Demolishing the office

I think the palm was dead for around four years before it was finally cut back and cleared: my resounding memory of that first office is one of dead foliage and mouldy coffee cups. The palm had been there forever, the desperate green fingered grasp of some previously incarcerated inhabitant to bring a touch of life and light to an otherwise drab prison, at some point it finally gave up the ghost and retired, but with nobody to own it there was nobody to clear it, and so it became, like a portrait on the board room wall, simply part of the scenery. A dead tribute to workdays gone by.

Demolishing the office

The office is changing: away from a physical space towards an idea. Organisations need to adapt their thinking and action to keep up.

The office is a symbol of infrastructure: a museum to the days when organisations gave you a phone and a computer and you cared enough to thank them for it: a time when a laptop was a status symbol and which floor you sat on reflected your status and authority in a prehistoric, stratified and fossilised hierarchy that was slowly subverted by social change and collaborative technology.

Offices were not just a place to sit: they were a mechanism of control, the personification and embodiment of policies and procedures to ensure that what you did was for the good of the company, not the booking of your holiday. Offices used to embody hierarchy and provide access to resource.

Until we called time and demolished them. Not the physical edifice of course, which still stands, but rather the concept, the idea of the office as the organisation made physical. Offices used to be about visibility, about heritage, about community, but they became about habit and routine at a time when the ecosystem of the emerging Social Age demanded agility and innovation.

So we started to subvert them: first through the cool startups that eschewed older mechanisms of drab authority and favoured open, colourful and democratised spaces and, latterly, by dissolving the physical boundaries altogether and changing the office to an idea instead of real estate.

The office evolved from being a physical mechanism of control to being an idea that we carry around in our heads and our tablets.

Effective organisations can keep what was good about the Office Age, but lose what was bad, restrictive. They should operate a model of talent magnetism, aiming to provide community and resource that is empowering and agile, attractive to the best and the brightest because it invests in collaborative spaces, collaborative technologies and has a mindset fit for the Social Age. Magnetic organisations value people: they recognise the value of reputation and actively build it in others. They are not threatened by the visibility and vitality of their community but rather seek to enhance and build it.

We need infrastructure and process, but we need agility and creativity too, and one needs to be in service of the other.

It’s no mistake that some of our newest and most successful companies have a campus instead of an office block. A university has always been a place where people collect to learn, to share, to develop new ideas. Just calling it such doesn’t make it so, but if our mindset is a campus one too, we are well on the way.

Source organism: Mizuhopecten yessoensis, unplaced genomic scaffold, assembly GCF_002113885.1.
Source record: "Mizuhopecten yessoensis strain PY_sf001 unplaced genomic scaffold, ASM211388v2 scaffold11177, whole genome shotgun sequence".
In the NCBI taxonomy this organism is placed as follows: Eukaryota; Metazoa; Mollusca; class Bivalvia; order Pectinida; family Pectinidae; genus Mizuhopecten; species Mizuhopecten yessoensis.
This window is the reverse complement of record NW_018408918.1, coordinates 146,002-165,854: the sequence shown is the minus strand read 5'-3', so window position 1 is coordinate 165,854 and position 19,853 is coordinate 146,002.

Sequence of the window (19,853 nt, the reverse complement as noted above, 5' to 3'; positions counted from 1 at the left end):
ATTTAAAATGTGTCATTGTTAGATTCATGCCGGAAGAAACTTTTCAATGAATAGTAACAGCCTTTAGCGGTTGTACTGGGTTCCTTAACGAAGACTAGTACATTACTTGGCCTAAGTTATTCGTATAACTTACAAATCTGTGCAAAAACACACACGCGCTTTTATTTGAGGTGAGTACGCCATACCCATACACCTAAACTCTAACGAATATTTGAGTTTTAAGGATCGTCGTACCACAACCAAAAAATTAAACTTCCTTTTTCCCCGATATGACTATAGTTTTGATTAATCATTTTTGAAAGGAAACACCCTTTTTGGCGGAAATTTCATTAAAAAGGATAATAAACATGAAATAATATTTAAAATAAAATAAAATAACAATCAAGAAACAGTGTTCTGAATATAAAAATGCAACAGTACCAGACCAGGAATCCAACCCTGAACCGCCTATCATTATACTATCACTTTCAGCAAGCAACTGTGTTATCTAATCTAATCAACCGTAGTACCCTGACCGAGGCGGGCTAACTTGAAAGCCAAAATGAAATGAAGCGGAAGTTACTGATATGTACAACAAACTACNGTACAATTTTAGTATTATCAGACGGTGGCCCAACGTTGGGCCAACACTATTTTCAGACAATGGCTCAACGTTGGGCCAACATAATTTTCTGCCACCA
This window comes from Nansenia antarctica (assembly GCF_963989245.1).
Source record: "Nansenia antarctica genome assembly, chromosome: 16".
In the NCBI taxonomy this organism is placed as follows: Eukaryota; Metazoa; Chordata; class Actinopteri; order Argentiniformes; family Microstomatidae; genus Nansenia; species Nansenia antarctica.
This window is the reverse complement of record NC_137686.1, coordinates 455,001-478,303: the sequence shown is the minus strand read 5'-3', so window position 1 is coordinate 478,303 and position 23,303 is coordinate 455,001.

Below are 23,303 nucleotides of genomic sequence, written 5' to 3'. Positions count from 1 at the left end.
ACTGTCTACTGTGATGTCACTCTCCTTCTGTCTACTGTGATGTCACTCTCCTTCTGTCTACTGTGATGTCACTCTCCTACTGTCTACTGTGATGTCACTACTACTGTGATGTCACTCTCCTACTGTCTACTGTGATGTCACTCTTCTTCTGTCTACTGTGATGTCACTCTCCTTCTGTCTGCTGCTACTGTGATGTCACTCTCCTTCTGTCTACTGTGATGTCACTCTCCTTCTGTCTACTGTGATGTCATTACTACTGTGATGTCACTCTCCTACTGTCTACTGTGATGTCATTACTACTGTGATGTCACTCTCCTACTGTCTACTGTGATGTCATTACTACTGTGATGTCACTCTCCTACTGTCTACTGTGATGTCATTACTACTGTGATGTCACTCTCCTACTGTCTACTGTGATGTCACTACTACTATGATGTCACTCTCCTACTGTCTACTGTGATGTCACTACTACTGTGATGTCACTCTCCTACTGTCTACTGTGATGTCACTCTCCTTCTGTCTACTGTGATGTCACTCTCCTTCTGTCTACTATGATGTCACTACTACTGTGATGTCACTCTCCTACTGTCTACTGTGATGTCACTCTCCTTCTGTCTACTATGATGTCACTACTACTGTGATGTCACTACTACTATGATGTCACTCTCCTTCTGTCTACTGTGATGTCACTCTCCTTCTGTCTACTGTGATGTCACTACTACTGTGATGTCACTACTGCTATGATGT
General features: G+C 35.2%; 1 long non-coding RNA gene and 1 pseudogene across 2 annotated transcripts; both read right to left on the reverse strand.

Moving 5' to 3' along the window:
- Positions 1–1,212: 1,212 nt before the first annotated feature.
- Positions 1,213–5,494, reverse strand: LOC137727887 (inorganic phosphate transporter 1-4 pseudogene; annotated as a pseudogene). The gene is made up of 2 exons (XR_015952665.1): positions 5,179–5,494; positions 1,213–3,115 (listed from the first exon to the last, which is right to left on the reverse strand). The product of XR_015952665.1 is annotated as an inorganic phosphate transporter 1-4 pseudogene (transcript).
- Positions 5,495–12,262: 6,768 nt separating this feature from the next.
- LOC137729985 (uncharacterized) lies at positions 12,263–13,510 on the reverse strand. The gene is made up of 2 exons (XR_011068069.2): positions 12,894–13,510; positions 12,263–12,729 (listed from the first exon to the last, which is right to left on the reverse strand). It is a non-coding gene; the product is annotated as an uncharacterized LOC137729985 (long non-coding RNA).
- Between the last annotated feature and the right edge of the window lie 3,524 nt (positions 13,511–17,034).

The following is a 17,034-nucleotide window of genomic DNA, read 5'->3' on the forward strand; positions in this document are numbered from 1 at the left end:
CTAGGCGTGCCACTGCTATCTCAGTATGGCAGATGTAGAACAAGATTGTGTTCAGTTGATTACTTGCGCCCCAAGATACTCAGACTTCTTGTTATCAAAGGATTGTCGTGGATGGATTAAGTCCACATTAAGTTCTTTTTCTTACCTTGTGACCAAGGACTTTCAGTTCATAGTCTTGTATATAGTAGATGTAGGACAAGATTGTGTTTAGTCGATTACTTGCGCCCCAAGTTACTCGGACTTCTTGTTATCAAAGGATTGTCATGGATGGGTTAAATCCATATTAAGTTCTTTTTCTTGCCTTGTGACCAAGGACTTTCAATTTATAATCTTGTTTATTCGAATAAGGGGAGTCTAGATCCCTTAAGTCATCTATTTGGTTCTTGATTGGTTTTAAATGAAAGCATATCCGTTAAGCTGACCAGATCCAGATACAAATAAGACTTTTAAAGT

But how do we evolve beyond the office mindset: what are the skills and approaches that organisations need to foster and develop?

They need to be fluid with technology: don’t view technology as something you need to own, view it as something you need to use, and something we need to experiment with. Remaining agile in our relationship with technology is a very good thing to do. Encourage experimentation and reward outcomes.

They need to respect and develop the building of personal reputation. Reputation sits within a Social Leadership approach and is built in social spaces, not just formal ones.

They need to recognise that policies will not give control or mitigate risk, unless they reflect the true realities of the Social Age. Work with communities, not against them and iterate your approach rapidly as evolving social trends and legislative frameworks dictate.

They need to be responsible: to safeguard against people being disenfranchised through the rapid and global pace of change.

And they need to put learning at the heart of working: the idea of constant development, of access to expertise and a longer term view of talent.

As the old notion of the office as a physical space is fully subverted by the mental construct of collaboration and community, as the technology matures to be effortless and everywhere, we have to adapt our working practices and mindsets. There is pressure on both sides to adapt: individuals and organisations can’t afford to be lethargic, but whatever happens, you don’t want to end up the dinosaur, dead in the corner that nobody has swept away yet.

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About julianstodd

A learning and development professional specialising in e-learning and learning technology.
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6 Responses to Demolishing the office

  1. benoitdavid says:

    Excellent. I would add that organizations that want to change (meaning they already recognized that their ‘old’ ways will not work anymore) need to invest in doing an introspection of who they are and who they want to become, figure out the gap and be ready to do what it takes to change.

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